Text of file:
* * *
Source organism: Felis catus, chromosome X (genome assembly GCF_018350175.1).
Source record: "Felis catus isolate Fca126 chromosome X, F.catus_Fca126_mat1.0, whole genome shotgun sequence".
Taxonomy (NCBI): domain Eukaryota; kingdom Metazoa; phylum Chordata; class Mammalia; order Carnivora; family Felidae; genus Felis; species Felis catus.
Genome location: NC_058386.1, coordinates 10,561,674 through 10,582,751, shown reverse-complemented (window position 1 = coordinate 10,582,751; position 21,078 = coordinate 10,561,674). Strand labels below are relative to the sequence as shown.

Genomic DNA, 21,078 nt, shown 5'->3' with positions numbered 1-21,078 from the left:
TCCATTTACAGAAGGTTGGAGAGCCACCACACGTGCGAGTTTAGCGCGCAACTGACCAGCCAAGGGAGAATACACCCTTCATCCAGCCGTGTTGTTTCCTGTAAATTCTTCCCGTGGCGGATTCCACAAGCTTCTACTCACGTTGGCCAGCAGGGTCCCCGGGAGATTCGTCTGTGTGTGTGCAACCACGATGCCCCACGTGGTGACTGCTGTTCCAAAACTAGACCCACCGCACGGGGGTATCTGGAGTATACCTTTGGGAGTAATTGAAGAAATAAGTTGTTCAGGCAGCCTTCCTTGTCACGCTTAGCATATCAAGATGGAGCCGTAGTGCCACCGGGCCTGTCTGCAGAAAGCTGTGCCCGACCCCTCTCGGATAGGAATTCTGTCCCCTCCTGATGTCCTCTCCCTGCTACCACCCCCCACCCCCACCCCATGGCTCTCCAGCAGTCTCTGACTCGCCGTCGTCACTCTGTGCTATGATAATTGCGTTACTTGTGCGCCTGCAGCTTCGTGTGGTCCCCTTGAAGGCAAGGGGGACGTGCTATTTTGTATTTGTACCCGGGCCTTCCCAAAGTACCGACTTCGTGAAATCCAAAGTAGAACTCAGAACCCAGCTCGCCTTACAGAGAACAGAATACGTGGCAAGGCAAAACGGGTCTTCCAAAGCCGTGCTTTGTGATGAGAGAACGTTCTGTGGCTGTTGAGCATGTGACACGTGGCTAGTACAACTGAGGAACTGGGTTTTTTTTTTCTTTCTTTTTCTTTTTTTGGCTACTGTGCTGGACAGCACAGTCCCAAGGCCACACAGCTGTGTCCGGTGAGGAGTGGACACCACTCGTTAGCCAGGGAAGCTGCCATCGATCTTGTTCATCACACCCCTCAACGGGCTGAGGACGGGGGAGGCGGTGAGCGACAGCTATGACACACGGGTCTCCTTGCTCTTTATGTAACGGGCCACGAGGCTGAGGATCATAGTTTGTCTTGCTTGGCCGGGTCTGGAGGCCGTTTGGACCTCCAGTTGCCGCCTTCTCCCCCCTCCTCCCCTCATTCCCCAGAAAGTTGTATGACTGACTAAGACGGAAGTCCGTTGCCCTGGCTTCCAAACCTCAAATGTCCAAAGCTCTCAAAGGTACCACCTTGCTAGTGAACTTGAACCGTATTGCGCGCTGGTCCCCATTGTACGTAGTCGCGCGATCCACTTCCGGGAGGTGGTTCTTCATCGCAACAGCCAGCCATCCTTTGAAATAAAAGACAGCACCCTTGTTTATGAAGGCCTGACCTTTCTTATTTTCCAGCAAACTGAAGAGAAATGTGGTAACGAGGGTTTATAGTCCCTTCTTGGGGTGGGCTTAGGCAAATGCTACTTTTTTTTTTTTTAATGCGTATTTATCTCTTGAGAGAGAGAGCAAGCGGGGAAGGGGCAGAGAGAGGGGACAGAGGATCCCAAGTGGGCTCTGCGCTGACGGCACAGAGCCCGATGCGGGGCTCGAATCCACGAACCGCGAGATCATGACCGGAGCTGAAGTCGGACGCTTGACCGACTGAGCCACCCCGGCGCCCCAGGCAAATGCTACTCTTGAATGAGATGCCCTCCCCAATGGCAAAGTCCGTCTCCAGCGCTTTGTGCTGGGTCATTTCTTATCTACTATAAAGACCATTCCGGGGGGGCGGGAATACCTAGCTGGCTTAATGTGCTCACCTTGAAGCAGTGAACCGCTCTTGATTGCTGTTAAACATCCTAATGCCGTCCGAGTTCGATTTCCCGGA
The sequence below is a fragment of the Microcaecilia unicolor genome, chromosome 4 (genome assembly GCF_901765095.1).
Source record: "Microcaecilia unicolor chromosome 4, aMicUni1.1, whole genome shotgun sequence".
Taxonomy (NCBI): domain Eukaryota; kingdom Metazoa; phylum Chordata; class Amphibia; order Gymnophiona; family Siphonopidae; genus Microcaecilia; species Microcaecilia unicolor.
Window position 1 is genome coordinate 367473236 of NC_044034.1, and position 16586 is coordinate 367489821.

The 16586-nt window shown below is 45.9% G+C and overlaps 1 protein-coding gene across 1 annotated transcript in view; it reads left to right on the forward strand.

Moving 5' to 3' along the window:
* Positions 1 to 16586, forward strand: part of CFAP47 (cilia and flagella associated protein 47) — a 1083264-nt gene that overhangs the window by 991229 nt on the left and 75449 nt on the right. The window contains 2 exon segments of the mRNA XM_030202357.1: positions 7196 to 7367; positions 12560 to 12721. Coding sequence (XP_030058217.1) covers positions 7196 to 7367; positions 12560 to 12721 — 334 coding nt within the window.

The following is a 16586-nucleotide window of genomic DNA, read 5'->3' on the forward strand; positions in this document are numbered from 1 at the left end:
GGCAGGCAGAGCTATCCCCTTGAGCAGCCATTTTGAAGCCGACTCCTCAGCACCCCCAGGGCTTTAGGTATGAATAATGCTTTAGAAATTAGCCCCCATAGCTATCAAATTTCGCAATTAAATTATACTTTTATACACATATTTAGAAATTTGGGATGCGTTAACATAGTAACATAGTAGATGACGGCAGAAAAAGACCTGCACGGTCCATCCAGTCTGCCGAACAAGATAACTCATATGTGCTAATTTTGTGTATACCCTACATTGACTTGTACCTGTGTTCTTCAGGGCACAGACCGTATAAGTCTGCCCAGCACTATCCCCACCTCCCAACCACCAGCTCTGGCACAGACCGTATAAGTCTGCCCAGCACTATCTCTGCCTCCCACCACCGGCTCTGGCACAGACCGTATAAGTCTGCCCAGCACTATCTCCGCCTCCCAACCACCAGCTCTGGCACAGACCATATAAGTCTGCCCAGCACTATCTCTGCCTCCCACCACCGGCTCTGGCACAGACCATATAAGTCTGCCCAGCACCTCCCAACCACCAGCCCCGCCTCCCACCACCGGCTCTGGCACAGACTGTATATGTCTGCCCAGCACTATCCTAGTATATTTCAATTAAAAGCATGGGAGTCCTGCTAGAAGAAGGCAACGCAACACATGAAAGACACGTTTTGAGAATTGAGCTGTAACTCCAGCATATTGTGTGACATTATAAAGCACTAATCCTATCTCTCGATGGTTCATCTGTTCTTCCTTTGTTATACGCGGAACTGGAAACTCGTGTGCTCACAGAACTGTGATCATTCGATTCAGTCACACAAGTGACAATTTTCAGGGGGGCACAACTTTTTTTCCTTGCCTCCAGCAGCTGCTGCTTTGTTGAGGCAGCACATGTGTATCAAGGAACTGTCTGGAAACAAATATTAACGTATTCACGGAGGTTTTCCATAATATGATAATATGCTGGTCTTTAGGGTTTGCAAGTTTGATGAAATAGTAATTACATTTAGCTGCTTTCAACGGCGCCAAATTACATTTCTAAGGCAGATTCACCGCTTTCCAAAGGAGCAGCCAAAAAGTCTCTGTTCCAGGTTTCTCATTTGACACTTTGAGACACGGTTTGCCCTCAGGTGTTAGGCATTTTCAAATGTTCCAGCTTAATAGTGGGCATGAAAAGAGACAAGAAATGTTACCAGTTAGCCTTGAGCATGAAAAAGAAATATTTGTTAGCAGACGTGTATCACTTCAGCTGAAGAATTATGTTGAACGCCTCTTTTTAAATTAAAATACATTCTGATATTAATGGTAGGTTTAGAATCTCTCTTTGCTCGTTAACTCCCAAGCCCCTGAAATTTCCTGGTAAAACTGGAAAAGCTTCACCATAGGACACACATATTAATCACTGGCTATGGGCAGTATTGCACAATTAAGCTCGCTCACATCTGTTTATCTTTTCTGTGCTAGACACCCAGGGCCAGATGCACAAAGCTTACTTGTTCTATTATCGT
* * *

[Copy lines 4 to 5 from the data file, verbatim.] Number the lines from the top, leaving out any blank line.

Genome location: NC_058386.1, coordinates 10,561,674 through 10,582,751, shown reverse-complemented (window position 1 = coordinate 10,582,751; position 21,078 = coordinate 10,561,674). Strand labels below are relative to the sequence as shown.

Genomic DNA, 21,078 nt, shown 5'->3' with positions numbered 1-21,078 from the left: